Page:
Anyway, at the moment this exists as a feature request. I think Inkscape is concentrating on delivering version 1.0 of the software so I don’t expect to see this implemented any time soon. As with anything in the land of open source, if you’ve got the skills to do this please contribute!

In the end I used fablabnbg’s Inkscape extension to chain all (or most) of the paths into one big path. This made selecting the dots easier as I could just hide the big path(s) once they were chained together.

After that it was a simple case of sending it to the plotter!

Libre Graphics Meeting – Live Performance with Visual Programming Languages

Tools for Visual Jockying (VJing) have historically been built to manipulate pre-existing video to create live visuals. Over time more experimental approaches have emerged that focus on using programming languages to create visuals in a live performance environment. Using my experiences of VJing at Algoraves and other live performances as a focal point, I will present a critical insight into some of these tools, consider the benefits of a visual approach to coding, and discuss how typical programming functions can be used to create visuals in a live environment.

Blender renders

For the past month or two I’ve been getting my head around Blender to do some 3D modelling. It’s a tough program to learn, but with the aid of some very useful tutorials and strong community support I feel I’m getting somewhere!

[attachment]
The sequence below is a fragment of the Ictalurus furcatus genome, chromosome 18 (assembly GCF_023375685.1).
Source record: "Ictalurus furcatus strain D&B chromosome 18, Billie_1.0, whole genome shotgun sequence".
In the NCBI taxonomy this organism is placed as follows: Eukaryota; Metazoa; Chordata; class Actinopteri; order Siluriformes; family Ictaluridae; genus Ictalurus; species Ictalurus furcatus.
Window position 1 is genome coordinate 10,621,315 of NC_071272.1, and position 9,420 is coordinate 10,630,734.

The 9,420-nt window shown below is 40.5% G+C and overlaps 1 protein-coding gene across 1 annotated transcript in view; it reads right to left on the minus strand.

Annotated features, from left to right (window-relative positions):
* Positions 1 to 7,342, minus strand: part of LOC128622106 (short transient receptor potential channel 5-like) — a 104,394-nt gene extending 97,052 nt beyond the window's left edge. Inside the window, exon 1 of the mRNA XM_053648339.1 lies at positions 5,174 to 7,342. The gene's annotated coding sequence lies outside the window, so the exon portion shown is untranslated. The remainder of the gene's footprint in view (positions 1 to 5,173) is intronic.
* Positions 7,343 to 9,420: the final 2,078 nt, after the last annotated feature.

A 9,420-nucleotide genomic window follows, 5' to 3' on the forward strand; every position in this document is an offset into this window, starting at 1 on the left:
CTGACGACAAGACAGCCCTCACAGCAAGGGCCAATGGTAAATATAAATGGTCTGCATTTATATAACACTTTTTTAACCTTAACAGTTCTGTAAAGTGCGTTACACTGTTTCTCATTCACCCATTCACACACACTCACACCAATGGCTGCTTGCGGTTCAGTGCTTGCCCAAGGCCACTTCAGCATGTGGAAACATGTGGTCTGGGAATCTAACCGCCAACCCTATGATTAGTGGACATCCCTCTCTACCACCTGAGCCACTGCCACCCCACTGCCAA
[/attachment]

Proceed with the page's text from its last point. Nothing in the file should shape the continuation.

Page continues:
As well as using Inkscape to make vectors I want to explore the possibilities of using Blender to render 3D models as vectors. There’s so many benefits of this approach as long as it works. To do this I’ve tried out to vector rendering scripts written in the python programming language, VRM and Pantograph. VRM was easy to install – just dropped the file in the scripts folder – but Pantograph was a bit more problematic. If you’re going to install it make sure you have the right Python libraries installed! Here’s the original Blender output:

Original file rendered in Blender

Original file rendered in Blender

I’m getting some reflection off of my surface, but I’ll work on that another time.

Here’s the results of rendering a simple 3D snake model in Pantograph:

Pantograph render of a snake

Pantograph render of a snake

The Pantograph render produced the smoothest results by far. When taking it into Inkscape the final drawing is separated into several groups. For the snake you had a group for the outline, the silhouette and the wireframe. Depending on the complexity of your model you may want to delete the mesh. The only problem I’ve encountered is separating objects. Pantograph likes to merge to objects together, thus limiting editing capability. Still, you could always do most of the editing in Blender itself

Render from VRM

Render from VRM

This render using VRM reminds me a lot of the old Playstation/Sega Saturn graphics. You could subdivide all of the faces to get it smoother (set smooth has no effect on it), but it’d take forever to render and you’d end up with an unnecessarily large vector (.svg) file. Still, using VRM is useful for relatively simple objects. You could even combine the two renders!